Unexplained Acute Hepatitis in Kids: Is It Linked to COVID-19?

Investigators suspect the virus causing unexplained acute hepatitis in young children could be linked to COVID.

3 min read
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Researchers have been jumping through hoops trying to find the answers to a recent spurt in unexplained acute hepatitis in young children around the world.

Major health authorities including the World Health Organisation (WHO), the US Centre for Disease Control and Preventing (CDC) and the UK Health Security agency have issued alerts as cases continue to increases in countries across the world.

None of the known hepatitis viruses (A - E) have been detected in these patients, and researchers are yet to figure out what exactly is causing this phenomenon.

A new study suggests that the disease may be linked to COVID-19. Here's what to know.


Acute Hepatitis in Young Kids: What Do We Know?

Acute Hepatitis is caused when there is an inflammation in the liver resulting in elevated levels of liver enzymes in the blood. The disease is caused mainly due to one of the hepatitis viruses, or as a result of some autoimmune conditions.

Common symptoms to watch out for are,

  • Abdominal pain

  • Diarrhoea and vomiting.

  • Jaundice

  • Fatigue

  • Loss of appetite

  • Joint pain

  • Dark urine

Before we look at the latest study, here's a quick run through of what we know about the unexplained rise in acute hepatitis in kids.

The first case was reported in October 2021 in Alabama, USA. What was thought to be an isolated incident quickly became a number of similar cases mushrooming in the US, UK, and other countries in Europe.

Since then cases have also been reported in countries in Asia including Japan and Indonesia.

So far, upwards of 200 cases have been reported in parts of Europe, Asia, and the Americas. According to the WHO, around 10 percent of these patients ended up needing liver transplant.

While the usual suspects of Hepatitis were not found in these kids, curiously enough, around two thirds of them tested positive for adenovirus 41F—the kind responsible for common cold and flu like symptoms.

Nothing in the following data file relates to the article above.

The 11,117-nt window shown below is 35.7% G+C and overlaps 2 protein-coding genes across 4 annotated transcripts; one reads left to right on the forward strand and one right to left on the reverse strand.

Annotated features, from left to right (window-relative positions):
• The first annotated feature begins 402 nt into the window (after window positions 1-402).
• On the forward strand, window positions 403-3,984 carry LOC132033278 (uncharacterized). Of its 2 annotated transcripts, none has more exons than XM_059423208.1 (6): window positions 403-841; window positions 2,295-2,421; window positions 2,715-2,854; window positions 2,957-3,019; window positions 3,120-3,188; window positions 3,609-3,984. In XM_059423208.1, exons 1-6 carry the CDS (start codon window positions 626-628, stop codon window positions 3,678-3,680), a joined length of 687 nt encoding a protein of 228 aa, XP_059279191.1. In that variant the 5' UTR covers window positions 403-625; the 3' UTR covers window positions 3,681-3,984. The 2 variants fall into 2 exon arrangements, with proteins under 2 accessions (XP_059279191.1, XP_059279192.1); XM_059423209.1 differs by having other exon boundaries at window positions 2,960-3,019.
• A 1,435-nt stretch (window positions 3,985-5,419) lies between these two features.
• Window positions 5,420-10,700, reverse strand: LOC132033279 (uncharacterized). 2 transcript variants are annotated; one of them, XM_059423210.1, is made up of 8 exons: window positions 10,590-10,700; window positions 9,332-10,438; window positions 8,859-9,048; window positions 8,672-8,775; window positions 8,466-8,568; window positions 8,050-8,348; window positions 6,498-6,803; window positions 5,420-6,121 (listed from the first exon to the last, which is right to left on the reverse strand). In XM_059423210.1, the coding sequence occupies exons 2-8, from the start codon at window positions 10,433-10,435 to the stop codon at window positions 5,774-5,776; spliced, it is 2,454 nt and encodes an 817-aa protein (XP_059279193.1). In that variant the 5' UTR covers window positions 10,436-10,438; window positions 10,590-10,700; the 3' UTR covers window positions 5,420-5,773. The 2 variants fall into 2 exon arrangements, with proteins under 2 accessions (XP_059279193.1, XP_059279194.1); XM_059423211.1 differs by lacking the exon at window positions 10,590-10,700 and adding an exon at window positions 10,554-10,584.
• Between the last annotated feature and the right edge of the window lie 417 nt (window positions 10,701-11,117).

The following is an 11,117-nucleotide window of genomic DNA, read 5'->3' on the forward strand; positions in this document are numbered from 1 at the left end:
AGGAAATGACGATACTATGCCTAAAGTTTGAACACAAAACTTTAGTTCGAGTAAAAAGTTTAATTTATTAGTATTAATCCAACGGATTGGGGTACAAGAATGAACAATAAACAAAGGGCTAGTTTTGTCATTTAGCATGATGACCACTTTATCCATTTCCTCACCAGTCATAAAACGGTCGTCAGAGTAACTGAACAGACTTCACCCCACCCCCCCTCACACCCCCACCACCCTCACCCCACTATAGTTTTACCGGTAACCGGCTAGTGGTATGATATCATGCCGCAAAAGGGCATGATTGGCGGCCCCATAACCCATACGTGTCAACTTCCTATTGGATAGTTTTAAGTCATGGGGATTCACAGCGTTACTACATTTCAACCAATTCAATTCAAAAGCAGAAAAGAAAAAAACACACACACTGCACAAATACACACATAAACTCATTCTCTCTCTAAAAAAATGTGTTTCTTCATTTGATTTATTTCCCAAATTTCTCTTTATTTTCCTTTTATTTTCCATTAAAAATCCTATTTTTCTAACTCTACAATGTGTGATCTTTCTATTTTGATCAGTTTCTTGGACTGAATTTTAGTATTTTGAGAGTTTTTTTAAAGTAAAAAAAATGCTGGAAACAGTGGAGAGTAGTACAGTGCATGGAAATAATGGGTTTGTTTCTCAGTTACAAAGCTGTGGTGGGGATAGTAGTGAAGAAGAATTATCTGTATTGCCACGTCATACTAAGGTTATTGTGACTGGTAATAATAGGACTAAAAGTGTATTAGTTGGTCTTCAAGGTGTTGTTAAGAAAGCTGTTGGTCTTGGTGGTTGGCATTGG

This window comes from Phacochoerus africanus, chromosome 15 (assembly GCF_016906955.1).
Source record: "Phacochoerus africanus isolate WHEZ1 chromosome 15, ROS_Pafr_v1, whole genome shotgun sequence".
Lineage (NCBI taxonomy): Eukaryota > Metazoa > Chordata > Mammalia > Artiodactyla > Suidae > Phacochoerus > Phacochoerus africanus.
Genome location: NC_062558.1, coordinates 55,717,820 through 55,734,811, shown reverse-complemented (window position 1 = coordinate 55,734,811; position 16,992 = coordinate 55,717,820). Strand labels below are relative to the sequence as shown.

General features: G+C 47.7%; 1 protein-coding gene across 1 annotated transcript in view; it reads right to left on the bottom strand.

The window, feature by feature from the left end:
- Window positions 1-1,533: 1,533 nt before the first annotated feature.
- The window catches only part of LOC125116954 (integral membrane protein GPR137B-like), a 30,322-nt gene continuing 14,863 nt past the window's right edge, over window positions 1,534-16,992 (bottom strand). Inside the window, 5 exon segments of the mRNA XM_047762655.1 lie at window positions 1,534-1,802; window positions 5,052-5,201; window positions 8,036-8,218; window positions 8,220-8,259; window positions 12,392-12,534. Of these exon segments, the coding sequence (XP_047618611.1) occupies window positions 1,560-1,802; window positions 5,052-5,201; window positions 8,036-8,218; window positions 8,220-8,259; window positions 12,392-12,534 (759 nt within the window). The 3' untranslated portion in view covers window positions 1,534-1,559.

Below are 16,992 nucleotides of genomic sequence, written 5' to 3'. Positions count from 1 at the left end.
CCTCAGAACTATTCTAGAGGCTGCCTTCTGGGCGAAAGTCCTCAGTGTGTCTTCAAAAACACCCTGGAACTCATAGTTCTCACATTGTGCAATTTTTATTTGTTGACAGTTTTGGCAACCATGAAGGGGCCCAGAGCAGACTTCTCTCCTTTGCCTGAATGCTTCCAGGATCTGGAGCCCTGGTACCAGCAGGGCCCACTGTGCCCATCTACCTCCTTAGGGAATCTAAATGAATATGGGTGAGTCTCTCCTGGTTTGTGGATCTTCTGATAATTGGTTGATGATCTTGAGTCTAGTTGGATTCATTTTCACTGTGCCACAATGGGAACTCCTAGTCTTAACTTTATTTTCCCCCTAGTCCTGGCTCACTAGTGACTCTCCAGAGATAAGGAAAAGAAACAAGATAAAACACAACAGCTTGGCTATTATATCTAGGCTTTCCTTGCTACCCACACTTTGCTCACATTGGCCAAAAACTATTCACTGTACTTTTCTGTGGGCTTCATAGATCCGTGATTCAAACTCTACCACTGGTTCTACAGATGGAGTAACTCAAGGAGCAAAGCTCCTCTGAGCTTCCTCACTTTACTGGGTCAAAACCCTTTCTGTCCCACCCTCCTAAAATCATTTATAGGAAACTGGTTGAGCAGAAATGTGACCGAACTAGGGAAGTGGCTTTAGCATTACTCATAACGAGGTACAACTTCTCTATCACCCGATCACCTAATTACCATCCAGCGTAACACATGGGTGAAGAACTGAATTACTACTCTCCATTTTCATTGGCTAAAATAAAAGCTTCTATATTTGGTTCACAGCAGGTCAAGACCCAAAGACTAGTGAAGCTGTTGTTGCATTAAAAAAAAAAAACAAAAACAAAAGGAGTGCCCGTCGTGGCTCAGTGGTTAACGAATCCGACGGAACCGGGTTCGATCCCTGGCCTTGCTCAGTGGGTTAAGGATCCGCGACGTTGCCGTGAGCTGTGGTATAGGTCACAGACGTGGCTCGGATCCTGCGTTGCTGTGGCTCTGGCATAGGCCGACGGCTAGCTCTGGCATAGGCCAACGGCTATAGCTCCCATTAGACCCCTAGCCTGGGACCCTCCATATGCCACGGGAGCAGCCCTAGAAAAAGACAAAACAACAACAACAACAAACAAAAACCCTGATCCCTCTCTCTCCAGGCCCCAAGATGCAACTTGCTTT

This adenovirus is not typically known to affect the liver, so it might be too early to draw causation from this correlation.

In the meantime, researchers are also exploring other explanations and possible causes.


What the Study Has Found

Mounting evidence suggests that COVID is a multisystem infection, and can impact any organ in the short and long term.

So, could COVID also cause hepatitis? Yes, say the study researchers.

  • The study comprised of 796,369 children between the ages of 1-10 years.

  • 245,675 of them had contracted COVID-19 between March 11, 2020 - March 11, 2022

  • 550,694 had contracted non-COVID other respiratory infection (ORI) during the same timeframe.

Results: Compared to children who had ORI, children with COVID-19 were found to be at a significantly higher risk for elevated alanine transaminase (ALT), and total bilirubin—two indicators of liver damage.

The researchers, however, have not been able to conclusively link these findings to the emerging cases of acute hepatitis.

To make matters more confusing, most of the kids with acute hepatitis did not test positive for COVID.

COVID in children as young as these (under 10 years) is rare, but experts aren't completely ruling out the possibility of some of these kids having had asymptomatic or very mild COVID that may have gone unnoticed.

Another similar study, published in The Lancet Gastroenterology & Hepatology, found that around 18 percent of the patients in the UK did in fact test positive for COVID.

In Israel, according to the same study, Eleven of twelve patients were reported to have had COVID-19 in recent months.

The study researchers think viral reservoir formation post COVID could be one explanation for these cases of acute hepatitis.

"SARS-CoV-2 viral persistence in the gastrointestinal tract can lead to repeated release of viral proteins across the intestinal epithelium, giving rise to immune activation."
Lancet study authors

Repeated immune activation has previously been linked to multisystem inflammatory syndrome in children, which can also lead to liver failure in some cases.

More research, however, is needed to establish this theory more conclusively.

(At The Quint, we are answerable only to our audience. Play an active role in shaping our journalism by becoming a member. Because the truth is worth it.)

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Topics:  COVID-19   COVID in Kids 

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